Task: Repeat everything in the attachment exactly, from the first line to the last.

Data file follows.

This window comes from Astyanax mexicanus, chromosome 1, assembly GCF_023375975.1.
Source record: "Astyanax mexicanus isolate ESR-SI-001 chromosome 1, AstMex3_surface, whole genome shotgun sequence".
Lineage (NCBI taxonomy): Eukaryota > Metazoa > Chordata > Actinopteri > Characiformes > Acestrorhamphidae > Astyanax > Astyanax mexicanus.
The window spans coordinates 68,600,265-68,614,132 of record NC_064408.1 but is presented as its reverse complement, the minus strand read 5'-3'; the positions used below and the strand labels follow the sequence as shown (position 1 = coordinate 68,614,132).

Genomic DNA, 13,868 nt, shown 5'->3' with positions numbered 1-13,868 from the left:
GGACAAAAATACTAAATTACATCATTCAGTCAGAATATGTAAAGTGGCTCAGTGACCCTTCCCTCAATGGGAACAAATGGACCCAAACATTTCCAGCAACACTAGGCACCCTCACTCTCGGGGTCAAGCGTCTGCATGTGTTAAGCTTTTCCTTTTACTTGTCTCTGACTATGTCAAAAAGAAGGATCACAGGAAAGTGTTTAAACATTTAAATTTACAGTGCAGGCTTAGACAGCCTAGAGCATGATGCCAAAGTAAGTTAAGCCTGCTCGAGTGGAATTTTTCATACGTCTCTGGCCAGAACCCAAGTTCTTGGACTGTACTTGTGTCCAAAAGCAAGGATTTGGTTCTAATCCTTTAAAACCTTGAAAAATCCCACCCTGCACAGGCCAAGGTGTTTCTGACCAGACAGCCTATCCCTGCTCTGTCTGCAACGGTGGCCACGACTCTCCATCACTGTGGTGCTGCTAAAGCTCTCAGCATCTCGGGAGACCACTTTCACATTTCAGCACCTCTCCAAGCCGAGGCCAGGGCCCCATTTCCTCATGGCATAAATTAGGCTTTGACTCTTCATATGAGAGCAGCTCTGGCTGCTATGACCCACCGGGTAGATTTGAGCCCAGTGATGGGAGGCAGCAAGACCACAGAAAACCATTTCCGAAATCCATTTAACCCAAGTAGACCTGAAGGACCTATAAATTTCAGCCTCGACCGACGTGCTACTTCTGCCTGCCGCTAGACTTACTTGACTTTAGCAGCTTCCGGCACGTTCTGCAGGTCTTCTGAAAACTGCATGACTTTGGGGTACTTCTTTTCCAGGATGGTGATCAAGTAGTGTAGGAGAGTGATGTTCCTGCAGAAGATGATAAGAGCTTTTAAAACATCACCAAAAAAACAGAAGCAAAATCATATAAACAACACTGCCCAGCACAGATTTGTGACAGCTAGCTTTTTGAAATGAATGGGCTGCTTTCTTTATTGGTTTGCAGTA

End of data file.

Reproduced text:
This window comes from Astyanax mexicanus, chromosome 1, assembly GCF_023375975.1.
Source record: "Astyanax mexicanus isolate ESR-SI-001 chromosome 1, AstMex3_surface, whole genome shotgun sequence".
Lineage (NCBI taxonomy): Eukaryota > Metazoa > Chordata > Actinopteri > Characiformes > Acestrorhamphidae > Astyanax > Astyanax mexicanus.
The window spans coordinates 68,600,265-68,614,132 of record NC_064408.1 but is presented as its reverse complement, the minus strand read 5'-3'; the positions used below and the strand labels follow the sequence as shown (position 1 = coordinate 68,614,132).

Genomic DNA, 13,868 nt, shown 5'->3' with positions numbered 1-13,868 from the left:
GGACAAAAATACTAAATTACATCATTCAGTCAGAATATGTAAAGTGGCTCAGTGACCCTTCCCTCAATGGGAACAAATGGACCCAAACATTTCCAGCAACACTAGGCACCCTCACTCTCGGGGTCAAGCGTCTGCATGTGTTAAGCTTTTCCTTTTACTTGTCTCTGACTATGTCAAAAAGAAGGATCACAGGAAAGTGTTTAAACATTTAAATTTACAGTGCAGGCTTAGACAGCCTAGAGCATGATGCCAAAGTAAGTTAAGCCTGCTCGAGTGGAATTTTTCATACGTCTCTGGCCAGAACCCAAGTTCTTGGACTGTACTTGTGTCCAAAAGCAAGGATTTGGTTCTAATCCTTTAAAACCTTGAAAAATCCCACCCTGCACAGGCCAAGGTGTTTCTGACCAGACAGCCTATCCCTGCTCTGTCTGCAACGGTGGCCACGACTCTCCATCACTGTGGTGCTGCTAAAGCTCTCAGCATCTCGGGAGACCACTTTCACATTTCAGCACCTCTCCAAGCCGAGGCCAGGGCCCCATTTCCTCATGGCATAAATTAGGCTTTGACTCTTCATATGAGAGCAGCTCTGGCTGCTATGACCCACCGGGTAGATTTGAGCCCAGTGATGGGAGGCAGCAAGACCACAGAAAACCATTTCCGAAATCCATTTAACCCAAGTAGACCTGAAGGACCTATAAATTTCAGCCTCGACCGACGTGCTACTTCTGCCTGCCGCTAGACTTACTTGACTTTAGCAGCTTCCGGCACGTTCTGCAGGTCTTCTGAAAACTGCATGACTTTGGGGTACTTCTTTTCCAGGATGGTGATCAAGTAGTGTAGGAGAGTGATGTTCCTGCAGAAGATGATAAGAGCTTTTAAAACATCACCAAAAAAACAGAAGCAAAATCATATAAACAACACTGCCCAGCACAGATTTGTGACAGCTAGCTTTTTGAAATGAATGGGCTGCTTTCTTTATTGGTTTGCAGTA